In recent weeks it has become increasingly clear that Stephen Harper has little to no interest in reaching out toward the 60 some odd percent of Canadian voters who voted for parties other than his own .
His preference, when it comes to that rather large majority of us, appears to be to sufficiently divide us one from another that we split ourselves into a series of disparate, uncooperative political camps unable to form a cohesive opposing force.
It's working out quite well for him. We're playing along quite admirably.
It's working out so well in fact that we're looking at the distinctly grim possibility that the Prime Minister of Canada may be the Rt. Hon. Stephen Harper for a good many years to come. Though he may always be the head of minority governments he will still be the PM. There is no comfort to be found in that given what we have seen in the past 14 months.
I only hope we are a strong enough confederation to survive. I say I hope because I am no longer sure.
I am no longer sure because we have never experienced a national government led by a PM whose primary political instinct was toward division. It's true we have had other PM's under whom specific policies led to specific regional divisions. We have never had a PM whose specific and overriding impulse was to divide and to do so by any means possible.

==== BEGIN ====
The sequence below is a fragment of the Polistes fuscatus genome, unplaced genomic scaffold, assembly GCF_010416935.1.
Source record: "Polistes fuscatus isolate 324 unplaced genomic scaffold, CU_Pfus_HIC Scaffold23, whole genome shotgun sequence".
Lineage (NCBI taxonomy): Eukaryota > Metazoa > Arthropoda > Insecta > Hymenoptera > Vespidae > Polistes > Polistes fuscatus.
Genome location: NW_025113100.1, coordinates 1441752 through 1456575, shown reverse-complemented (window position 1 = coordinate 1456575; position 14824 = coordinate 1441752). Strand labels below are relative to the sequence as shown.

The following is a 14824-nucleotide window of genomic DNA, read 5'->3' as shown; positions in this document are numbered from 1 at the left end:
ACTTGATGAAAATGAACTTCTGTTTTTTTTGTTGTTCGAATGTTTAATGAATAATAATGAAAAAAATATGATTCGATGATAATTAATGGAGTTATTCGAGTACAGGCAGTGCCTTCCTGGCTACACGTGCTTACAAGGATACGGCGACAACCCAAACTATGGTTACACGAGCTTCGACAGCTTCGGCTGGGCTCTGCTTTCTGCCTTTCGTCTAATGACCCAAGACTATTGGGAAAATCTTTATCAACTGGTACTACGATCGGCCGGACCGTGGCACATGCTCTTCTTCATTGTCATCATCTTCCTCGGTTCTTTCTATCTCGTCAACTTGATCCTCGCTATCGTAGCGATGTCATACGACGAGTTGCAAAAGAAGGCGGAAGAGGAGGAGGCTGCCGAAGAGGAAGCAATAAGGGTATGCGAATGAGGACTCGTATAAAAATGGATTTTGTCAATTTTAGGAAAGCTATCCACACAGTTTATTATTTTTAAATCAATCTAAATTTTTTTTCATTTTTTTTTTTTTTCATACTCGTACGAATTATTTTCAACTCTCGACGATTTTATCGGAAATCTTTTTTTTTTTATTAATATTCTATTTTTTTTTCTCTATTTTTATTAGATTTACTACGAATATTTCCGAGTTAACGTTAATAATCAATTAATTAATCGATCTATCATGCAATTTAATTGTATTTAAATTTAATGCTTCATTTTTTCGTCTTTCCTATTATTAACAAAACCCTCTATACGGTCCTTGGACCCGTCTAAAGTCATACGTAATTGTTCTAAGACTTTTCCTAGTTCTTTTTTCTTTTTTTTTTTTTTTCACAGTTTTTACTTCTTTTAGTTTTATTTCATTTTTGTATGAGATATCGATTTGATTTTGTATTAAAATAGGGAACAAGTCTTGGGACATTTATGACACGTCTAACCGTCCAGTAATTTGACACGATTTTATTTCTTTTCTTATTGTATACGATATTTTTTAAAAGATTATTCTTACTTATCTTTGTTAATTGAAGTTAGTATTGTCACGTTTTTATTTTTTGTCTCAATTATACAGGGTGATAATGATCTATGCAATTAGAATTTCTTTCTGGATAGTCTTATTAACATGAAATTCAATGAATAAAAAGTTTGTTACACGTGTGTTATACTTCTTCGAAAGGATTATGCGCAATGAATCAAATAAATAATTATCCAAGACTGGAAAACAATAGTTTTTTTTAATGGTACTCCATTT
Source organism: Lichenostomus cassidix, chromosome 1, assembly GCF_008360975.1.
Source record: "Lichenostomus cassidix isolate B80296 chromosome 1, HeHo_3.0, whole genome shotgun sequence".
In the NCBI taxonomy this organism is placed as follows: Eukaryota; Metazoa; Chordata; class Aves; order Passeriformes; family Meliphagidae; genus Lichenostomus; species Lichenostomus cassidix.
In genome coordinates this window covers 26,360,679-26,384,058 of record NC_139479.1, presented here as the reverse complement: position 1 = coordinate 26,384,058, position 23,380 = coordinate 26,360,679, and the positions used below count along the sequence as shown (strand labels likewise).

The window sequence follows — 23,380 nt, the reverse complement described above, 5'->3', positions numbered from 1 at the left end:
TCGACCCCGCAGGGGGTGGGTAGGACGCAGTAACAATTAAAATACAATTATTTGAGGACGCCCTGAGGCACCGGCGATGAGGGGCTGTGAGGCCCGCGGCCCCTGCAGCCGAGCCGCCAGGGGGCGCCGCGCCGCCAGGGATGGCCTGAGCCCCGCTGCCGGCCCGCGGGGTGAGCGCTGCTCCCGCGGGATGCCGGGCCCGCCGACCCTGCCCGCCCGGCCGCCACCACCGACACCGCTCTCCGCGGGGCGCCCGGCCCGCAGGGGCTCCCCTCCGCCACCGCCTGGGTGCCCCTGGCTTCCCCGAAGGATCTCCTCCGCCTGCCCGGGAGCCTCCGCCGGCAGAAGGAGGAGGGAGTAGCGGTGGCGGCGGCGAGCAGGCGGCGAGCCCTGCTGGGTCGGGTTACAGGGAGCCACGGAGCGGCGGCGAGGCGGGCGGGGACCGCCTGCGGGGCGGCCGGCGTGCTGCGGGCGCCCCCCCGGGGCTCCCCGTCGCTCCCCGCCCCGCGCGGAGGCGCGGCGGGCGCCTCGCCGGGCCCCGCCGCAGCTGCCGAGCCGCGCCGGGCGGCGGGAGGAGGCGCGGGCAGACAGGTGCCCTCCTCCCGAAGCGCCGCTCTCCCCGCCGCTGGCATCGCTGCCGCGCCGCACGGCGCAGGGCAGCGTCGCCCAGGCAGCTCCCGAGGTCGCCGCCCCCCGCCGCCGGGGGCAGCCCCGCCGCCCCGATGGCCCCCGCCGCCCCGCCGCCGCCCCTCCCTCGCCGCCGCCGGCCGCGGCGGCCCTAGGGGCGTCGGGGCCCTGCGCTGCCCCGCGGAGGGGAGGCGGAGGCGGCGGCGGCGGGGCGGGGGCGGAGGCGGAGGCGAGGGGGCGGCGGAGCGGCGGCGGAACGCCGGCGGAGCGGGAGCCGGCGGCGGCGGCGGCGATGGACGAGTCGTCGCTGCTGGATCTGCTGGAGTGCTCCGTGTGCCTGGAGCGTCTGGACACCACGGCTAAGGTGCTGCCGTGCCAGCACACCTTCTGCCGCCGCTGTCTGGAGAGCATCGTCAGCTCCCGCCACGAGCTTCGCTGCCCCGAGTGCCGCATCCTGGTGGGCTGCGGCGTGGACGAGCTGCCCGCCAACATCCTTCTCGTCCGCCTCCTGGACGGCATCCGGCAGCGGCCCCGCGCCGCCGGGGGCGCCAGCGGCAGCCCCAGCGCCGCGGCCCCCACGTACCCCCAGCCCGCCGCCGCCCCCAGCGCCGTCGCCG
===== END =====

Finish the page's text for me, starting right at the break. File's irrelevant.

We've never had to find out if as a nation of citizens we are organically oriented toward national unity or if national unity has always been a necessary artifact of a strongly centralized federation. Are we self-confident enough, sure enough of our democratic heritage to survive intentional divisiveness deployed as a tool of national government? On recent evidence I would have to say it does not look terribly promising.
Still, over the course of the next several years we will find out .
In the meantime, I will make my conviction explicit.
I am a Canadian and Stephen Harper is not my Prime Minister.